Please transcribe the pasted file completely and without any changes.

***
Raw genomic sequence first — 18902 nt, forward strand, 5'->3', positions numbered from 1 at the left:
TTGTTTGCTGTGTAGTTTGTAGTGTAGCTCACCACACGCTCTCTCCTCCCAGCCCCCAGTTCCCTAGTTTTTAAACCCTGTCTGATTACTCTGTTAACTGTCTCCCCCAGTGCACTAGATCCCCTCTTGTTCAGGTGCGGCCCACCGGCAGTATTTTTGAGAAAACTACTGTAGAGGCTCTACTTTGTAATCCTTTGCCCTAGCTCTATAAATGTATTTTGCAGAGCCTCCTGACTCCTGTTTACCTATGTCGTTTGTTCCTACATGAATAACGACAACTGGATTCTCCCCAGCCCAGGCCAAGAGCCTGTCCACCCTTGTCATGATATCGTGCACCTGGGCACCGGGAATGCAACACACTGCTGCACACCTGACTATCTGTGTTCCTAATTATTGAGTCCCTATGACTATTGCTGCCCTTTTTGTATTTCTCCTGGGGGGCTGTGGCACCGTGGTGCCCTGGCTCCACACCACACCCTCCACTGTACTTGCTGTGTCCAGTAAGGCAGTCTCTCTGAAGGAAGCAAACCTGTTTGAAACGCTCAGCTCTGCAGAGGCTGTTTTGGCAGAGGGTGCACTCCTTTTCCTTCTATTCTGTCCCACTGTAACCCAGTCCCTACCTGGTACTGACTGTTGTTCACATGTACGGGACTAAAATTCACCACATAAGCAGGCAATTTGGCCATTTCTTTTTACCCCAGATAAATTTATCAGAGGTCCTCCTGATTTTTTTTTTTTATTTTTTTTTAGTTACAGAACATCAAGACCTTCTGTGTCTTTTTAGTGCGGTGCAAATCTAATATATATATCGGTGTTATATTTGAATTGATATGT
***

Raw genomic sequence first — 18902 nt, forward strand, 5'->3', positions numbered from 1 at the left:
TTGTTTGCTGTGTAGTTTGTAGTGTAGCTCACCACACGCTCTCTCCTCCCAGCCCCCAGTTCCCTAGTTTTTAAACCCTGTCTGATTACTCTGTTAACTGTCTCCCCCAGTGCACTAGATCCCCTCTTGTTCAGGTGCGGCCCACCGGCAGTATTTTTGAGAAAACTACTGTAGAGGCTCTACTTTGTAATCCTTTGCCCTAGCTCTATAAATGTATTTTGCAGAGCCTCCTGACTCCTGTTTACCTATGTCGTTTGTTCCTACATGAATAACGACAACTGGATTCTCCCCAGCCCAGGCCAAGAGCCTGTCCACCCTTGTCATGATATCGTGCACCTGGGCACCGGGAATGCAACACACTGCTGCACACCTGACTATCTGTGTTCCTAATTATTGAGTCCCTATGACTATTGCTGCCCTTTTTGTATTTCTCCTGGGGGGCTGTGGCACCGTGGTGCCCTGGCTCCACACCACACCCTCCACTGTACTTGCTGTGTCCAGTAAGGCAGTCTCTCTGAAGGAAGCAAACCTGTTTGAAACGCTCAGCTCTGCAGAGGCTGTTTTGGCAGAGGGTGCACTCCTTTTCCTTCTATTCTGTCCCACTGTAACCCAGTCCCTACCTGGTACTGACTGTTGTTCACATGTACGGGACTAAAATTCACCACATAAGCAGGCAATTTGGCCATTTCTTTTTACCCCAGATAAATTTATCAGAGGTCCTCCTGATTTTTTTTTTTTATTTTTTTTTAGTTACAGAACATCAAGACCTTCTGTGTCTTTTTAGTGCGGTGCAAATCTAATATATATATCGGTGTTATATTTGAATTGATATGT